Davis co-signed an open letter in The Times in January, arguing that the extradition hearing shouldn’t have taken place to begin with. Other signatories included four other former Tory ministers and the former leader of the Liberal Democrats, Vince Cable.
However, according to Cannon, “people’s perceptions of an imbalance” in the US-UK deal doesn’t correspond with the data or what’s actually written in the treaty.
“There’s nothing written in the treaty that I can see which gives one side more or less leverage, or more or less status than the other, but we just don’t request it to the States very often,” he says. “And to me it’s as much down to the resourcing, appetite and ambition of UK prosecutors compared to that of US prosecutors than it is to the treaty.”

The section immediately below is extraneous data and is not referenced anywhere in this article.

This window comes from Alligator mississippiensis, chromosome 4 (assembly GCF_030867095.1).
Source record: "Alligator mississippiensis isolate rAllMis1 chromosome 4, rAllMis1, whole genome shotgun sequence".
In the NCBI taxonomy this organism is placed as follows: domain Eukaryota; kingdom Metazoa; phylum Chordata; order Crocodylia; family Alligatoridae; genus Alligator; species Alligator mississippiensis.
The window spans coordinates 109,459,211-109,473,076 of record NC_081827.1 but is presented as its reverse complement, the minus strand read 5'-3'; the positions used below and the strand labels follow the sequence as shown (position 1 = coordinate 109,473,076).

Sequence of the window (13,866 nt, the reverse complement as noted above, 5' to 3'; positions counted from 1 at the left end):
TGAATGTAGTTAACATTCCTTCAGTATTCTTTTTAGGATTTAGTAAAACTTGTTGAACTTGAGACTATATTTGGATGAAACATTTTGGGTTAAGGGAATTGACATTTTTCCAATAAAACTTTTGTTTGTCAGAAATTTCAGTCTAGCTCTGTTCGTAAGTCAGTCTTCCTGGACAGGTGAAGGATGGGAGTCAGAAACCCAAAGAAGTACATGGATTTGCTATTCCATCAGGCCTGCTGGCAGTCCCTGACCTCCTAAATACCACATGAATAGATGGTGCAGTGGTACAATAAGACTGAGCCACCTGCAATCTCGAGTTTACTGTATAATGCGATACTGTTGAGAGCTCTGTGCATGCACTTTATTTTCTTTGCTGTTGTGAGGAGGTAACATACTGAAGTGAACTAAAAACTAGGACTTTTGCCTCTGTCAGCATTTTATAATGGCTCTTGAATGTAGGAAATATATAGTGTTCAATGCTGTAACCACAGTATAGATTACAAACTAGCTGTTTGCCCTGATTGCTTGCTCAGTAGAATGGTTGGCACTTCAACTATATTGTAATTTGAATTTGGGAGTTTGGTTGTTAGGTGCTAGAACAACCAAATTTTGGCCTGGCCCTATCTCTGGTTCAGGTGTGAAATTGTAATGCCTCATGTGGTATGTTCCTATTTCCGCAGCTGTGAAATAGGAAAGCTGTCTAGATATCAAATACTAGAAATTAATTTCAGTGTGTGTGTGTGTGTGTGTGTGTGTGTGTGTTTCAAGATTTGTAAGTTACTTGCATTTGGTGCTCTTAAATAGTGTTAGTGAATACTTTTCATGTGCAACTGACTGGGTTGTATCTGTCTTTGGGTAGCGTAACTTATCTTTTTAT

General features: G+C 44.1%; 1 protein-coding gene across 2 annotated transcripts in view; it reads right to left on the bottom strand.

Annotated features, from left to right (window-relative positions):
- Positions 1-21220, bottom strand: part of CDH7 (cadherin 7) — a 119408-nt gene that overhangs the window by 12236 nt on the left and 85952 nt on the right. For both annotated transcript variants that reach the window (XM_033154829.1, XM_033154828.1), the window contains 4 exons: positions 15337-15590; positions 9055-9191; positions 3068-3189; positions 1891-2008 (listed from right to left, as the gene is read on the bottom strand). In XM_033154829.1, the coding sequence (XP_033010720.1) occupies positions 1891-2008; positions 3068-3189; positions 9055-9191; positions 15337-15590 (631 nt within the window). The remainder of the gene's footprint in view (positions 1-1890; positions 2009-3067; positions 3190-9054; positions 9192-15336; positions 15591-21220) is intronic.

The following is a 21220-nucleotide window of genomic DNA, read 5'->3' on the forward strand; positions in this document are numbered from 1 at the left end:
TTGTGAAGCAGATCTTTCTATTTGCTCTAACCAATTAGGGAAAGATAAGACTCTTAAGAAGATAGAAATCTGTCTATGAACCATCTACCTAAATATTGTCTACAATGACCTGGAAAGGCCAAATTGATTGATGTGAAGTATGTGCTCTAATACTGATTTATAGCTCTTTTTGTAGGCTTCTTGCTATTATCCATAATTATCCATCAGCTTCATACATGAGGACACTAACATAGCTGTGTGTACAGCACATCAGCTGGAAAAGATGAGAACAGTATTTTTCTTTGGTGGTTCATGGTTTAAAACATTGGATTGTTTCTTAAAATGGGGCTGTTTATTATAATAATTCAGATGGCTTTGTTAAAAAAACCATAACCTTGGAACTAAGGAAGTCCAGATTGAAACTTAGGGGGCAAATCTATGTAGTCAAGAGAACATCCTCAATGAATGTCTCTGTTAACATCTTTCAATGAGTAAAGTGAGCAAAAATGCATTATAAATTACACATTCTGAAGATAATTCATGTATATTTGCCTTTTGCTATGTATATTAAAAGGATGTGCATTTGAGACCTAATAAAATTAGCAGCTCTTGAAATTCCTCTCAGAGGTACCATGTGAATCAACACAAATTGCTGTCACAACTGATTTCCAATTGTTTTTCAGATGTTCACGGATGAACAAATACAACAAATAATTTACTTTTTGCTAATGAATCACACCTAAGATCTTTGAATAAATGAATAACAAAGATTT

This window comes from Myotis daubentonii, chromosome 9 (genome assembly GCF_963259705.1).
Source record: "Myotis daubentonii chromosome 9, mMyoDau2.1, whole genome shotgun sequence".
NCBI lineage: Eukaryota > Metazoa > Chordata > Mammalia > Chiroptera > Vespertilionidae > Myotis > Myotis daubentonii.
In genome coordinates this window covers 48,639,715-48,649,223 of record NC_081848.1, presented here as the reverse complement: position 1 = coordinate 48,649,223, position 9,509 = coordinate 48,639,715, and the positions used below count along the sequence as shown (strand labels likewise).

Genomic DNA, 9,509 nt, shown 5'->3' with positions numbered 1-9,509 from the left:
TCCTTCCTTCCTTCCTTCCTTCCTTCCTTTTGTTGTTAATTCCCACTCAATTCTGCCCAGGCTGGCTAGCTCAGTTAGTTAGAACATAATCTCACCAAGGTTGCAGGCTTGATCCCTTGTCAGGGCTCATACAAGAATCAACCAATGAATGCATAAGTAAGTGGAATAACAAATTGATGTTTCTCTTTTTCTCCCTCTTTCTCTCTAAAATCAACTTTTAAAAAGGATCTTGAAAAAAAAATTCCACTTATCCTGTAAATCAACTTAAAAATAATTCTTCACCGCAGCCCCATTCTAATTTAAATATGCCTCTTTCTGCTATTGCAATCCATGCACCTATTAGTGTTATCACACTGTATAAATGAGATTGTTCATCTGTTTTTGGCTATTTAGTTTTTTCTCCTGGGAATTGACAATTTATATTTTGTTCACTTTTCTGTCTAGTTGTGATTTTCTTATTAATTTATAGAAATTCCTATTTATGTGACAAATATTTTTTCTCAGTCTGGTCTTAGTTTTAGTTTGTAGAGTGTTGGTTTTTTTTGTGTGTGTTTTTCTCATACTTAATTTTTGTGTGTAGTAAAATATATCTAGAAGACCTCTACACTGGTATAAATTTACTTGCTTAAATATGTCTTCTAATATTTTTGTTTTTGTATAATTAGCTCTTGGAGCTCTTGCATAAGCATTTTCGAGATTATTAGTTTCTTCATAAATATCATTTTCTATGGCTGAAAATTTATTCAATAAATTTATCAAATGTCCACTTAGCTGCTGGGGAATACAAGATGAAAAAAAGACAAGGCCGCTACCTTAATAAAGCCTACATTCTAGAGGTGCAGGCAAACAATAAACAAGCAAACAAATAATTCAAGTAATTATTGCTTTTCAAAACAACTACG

Darkside of Darktrace
Since selling Autonomy, Lynch has kept himself busy, predominantly through his venture capital firm Invoke Capital. One of the company’s earliest investments was into cybersecurity startup Darktrace. Lynch and his wife own nearly a fifth of Darktrace. Jailed executive Hussain has a stake of nearly 3% in Darktrace, too.
There are other links between Lynch and Darktrace. Several executives at Darktrace, including its founder and CEO Poppy Gustafsson, have previously held roles at both Autonomy and at Invoke Capital.
The intimate relationship caused some friction ahead of Darktrace’s highly anticipated initial public offering (IPO) in April. The company even listed it as a key risk ahead of the float.
Despite Darktrace having distanced itself from its accused backer, Gustafsson still seemingly holds Lynch in high esteem.
“Mike is a visionary technologist and was an early investor in Darktrace but he isn’t involved in the day-to-day running of the company,” she said in April.
Darktrace declined to comment on this story.
The company is currently trading at a £4.68bn market cap.
According to GlobalData’s Technology Intelligence Centre, the total value of AI cybersecurity investment reached $29.3bn in 2020.